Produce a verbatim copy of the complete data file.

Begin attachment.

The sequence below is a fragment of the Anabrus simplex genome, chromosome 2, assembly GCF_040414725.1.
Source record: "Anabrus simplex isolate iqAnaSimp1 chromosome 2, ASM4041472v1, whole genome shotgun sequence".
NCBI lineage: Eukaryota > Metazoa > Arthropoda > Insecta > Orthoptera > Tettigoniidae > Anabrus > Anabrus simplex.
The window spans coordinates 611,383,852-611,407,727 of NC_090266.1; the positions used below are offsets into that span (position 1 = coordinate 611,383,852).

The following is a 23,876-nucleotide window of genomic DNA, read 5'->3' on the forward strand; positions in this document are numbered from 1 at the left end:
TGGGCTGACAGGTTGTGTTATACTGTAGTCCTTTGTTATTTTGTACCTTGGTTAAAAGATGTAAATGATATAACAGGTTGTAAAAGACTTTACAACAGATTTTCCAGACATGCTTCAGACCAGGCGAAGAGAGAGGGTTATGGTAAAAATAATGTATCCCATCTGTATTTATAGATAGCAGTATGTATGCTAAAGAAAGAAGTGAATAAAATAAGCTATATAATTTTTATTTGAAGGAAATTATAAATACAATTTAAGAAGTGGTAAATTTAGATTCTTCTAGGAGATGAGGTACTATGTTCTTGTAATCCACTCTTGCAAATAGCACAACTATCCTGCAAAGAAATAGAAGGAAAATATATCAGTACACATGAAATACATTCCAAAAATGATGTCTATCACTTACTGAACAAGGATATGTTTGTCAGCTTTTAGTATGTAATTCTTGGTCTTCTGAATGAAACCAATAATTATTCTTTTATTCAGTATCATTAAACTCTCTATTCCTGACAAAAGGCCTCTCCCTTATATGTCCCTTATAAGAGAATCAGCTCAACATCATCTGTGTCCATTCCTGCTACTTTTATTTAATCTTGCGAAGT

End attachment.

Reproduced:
The sequence below is a fragment of the Anabrus simplex genome, chromosome 2, assembly GCF_040414725.1.
Source record: "Anabrus simplex isolate iqAnaSimp1 chromosome 2, ASM4041472v1, whole genome shotgun sequence".
NCBI lineage: Eukaryota > Metazoa > Arthropoda > Insecta > Orthoptera > Tettigoniidae > Anabrus > Anabrus simplex.
The window spans coordinates 611,383,852-611,407,727 of NC_090266.1; the positions used below are offsets into that span (position 1 = coordinate 611,383,852).

The following is a 23,876-nucleotide window of genomic DNA, read 5'->3' on the forward strand; positions in this document are numbered from 1 at the left end:
TGGGCTGACAGGTTGTGTTATACTGTAGTCCTTTGTTATTTTGTACCTTGGTTAAAAGATGTAAATGATATAACAGGTTGTAAAAGACTTTACAACAGATTTTCCAGACATGCTTCAGACCAGGCGAAGAGAGAGGGTTATGGTAAAAATAATGTATCCCATCTGTATTTATAGATAGCAGTATGTATGCTAAAGAAAGAAGTGAATAAAATAAGCTATATAATTTTTATTTGAAGGAAATTATAAATACAATTTAAGAAGTGGTAAATTTAGATTCTTCTAGGAGATGAGGTACTATGTTCTTGTAATCCACTCTTGCAAATAGCACAACTATCCTGCAAAGAAATAGAAGGAAAATATATCAGTACACATGAAATACATTCCAAAAATGATGTCTATCACTTACTGAACAAGGATATGTTTGTCAGCTTTTAGTATGTAATTCTTGGTCTTCTGAATGAAACCAATAATTATTCTTTTATTCAGTATCATTAAACTCTCTATTCCTGACAAAAGGCCTCTCCCTTATATGTCCCTTATAAGAGAATCAGCTCAACATCATCTGTGTCCATTCCTGCTACTTTTATTTAATCTTGCGAAGT